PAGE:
16 - Entering Lodge After The Meeting Has Begun
If a brother should enter the Lodge after the opening ceremony is under way, he should go to the Altar to salute the Master or Senior Warden if he has charge of the door. The Tyler will inform you were to salute.
If he must leave before the meeting is over, the correct Masonic etiquette of his departure is that he should salute the Master at the Altar or Senior Warden if he has charge of the door before he dparts.
The salute should always be given properly and not in a careless or perfunctory manner.
17 - All Prayers At Lodge Functions Are Non-Sectarian
Freemasonry is worldwide and holds no sectarian views. Non-sectarian means not sectioned into one specific religion. Freemasonry embraces all religions. A Mason may choose the religion of his choice in his private life but should be aware and open to the fact that others among the brethren do not necessarily share nor were they brought up with the religious dogmas and beliefs that you prsonally embrace.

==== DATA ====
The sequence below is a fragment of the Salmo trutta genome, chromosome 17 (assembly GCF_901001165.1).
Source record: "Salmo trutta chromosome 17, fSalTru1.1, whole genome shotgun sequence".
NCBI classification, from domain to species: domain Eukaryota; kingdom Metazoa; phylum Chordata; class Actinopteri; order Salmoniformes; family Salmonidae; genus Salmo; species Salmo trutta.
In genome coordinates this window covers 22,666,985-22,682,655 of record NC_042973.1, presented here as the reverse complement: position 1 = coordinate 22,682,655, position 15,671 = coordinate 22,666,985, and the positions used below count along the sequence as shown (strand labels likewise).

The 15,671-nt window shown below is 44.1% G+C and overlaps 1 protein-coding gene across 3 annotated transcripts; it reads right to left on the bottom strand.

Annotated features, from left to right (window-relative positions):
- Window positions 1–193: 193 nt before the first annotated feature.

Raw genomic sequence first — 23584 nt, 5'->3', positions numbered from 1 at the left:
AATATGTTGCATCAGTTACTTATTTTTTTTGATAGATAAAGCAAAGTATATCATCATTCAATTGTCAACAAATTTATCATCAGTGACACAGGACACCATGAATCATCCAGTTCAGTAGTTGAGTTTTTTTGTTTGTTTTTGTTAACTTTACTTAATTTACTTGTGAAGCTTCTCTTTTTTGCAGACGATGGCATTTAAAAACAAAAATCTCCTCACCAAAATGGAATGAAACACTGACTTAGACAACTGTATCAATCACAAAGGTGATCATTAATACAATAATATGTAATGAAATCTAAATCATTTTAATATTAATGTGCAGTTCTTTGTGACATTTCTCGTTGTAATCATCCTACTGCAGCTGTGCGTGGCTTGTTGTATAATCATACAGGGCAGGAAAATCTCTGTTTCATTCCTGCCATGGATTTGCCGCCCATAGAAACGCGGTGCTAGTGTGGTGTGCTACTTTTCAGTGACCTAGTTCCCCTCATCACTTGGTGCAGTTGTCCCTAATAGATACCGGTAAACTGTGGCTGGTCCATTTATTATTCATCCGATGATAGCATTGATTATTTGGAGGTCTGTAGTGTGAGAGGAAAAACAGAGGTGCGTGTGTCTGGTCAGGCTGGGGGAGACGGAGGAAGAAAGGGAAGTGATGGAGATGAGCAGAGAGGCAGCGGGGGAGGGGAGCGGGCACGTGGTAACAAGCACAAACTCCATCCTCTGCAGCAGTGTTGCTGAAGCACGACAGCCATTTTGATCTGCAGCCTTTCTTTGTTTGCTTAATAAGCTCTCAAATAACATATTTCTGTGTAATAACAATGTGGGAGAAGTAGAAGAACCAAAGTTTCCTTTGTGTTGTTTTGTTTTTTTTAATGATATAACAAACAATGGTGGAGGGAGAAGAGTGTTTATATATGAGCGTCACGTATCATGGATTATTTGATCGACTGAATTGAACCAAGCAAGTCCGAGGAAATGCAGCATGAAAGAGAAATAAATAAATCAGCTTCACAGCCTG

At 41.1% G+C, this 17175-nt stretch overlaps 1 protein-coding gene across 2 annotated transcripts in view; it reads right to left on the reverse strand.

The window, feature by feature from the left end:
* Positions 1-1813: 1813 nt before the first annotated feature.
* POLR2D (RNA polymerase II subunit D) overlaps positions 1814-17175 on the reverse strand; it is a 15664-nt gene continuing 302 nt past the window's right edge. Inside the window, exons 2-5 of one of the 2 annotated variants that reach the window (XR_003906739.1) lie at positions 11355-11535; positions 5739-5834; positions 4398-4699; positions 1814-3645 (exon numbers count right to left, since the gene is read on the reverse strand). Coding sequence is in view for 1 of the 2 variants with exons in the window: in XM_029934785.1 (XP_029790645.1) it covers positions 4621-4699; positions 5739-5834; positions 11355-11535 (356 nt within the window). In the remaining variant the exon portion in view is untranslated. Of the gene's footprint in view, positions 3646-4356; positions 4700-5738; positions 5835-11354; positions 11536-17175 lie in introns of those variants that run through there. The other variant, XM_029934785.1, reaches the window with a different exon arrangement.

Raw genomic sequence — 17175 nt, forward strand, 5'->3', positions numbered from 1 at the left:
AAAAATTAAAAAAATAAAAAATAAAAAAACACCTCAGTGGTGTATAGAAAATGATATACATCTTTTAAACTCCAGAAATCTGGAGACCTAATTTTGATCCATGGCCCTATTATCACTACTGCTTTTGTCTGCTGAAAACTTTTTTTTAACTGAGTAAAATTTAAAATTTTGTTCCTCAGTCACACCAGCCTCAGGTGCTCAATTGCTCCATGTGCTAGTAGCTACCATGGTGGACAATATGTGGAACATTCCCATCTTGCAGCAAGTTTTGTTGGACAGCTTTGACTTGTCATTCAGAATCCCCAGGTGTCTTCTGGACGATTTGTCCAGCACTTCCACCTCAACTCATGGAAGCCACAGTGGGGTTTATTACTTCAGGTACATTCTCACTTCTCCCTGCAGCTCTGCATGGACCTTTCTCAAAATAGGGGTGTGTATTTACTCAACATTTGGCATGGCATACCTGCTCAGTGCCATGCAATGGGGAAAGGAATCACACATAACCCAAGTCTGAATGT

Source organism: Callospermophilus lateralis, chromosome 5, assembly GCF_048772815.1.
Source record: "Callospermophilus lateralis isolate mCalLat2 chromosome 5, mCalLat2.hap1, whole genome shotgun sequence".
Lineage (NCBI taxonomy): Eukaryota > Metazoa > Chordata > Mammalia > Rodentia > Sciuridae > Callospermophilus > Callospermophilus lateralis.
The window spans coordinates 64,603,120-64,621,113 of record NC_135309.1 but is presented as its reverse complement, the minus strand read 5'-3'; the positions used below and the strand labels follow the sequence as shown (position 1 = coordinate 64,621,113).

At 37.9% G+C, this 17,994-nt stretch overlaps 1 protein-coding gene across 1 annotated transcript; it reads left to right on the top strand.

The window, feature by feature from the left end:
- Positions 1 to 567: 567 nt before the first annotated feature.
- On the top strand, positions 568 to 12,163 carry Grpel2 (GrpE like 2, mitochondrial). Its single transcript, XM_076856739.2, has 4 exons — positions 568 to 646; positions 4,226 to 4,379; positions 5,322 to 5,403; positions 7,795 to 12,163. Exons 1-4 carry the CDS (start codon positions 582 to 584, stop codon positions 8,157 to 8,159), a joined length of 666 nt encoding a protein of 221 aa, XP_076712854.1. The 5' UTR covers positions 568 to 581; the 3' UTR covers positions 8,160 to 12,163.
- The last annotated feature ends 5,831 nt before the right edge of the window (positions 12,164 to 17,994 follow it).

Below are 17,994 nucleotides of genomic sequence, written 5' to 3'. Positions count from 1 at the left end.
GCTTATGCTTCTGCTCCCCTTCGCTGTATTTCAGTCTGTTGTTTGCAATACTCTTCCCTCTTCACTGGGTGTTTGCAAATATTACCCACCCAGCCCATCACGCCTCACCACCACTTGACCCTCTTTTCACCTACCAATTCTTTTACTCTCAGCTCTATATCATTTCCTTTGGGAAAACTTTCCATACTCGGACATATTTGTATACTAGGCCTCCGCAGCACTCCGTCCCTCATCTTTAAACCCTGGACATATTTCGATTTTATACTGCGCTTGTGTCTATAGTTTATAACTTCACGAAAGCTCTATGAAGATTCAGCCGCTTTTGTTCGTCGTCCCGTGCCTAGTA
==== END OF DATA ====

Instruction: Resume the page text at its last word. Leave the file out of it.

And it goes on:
Why? Prayers at Lodge functions should be scrupulously in keeping with Masonic tachings. The Masonic etiquette of offered prayers is that they should never be an expression of specific sectarian views or dogmatic creeds.
It is a matter of courtesy that all prayers, speeches and discussions at Masonic affairs avoid sectarian, controversial or political tones. Prayers are best directed to the Creator, the Grand Architect of the Universe and not toward specific religious teachings such a Jesus Christ, Mother Mary, Muhammad, Jehovah, etc.
To do so omits the religions of others within the brethren which can cause conflict and therefore not be harmonious to the whole. In the spirit of Non-sectarianism, we must remember that since the day that our Creator found that Man created the Tower of Babel to glorify themselves; it is HE who changed man's language into the many diverse languages now spoken on Earth.
In so doing, our Creator has many names across the world.
18 - Turn Cell Phones OFF
All cell phones should be turned off before entering the lodge room so as not to disrupt the proceedings.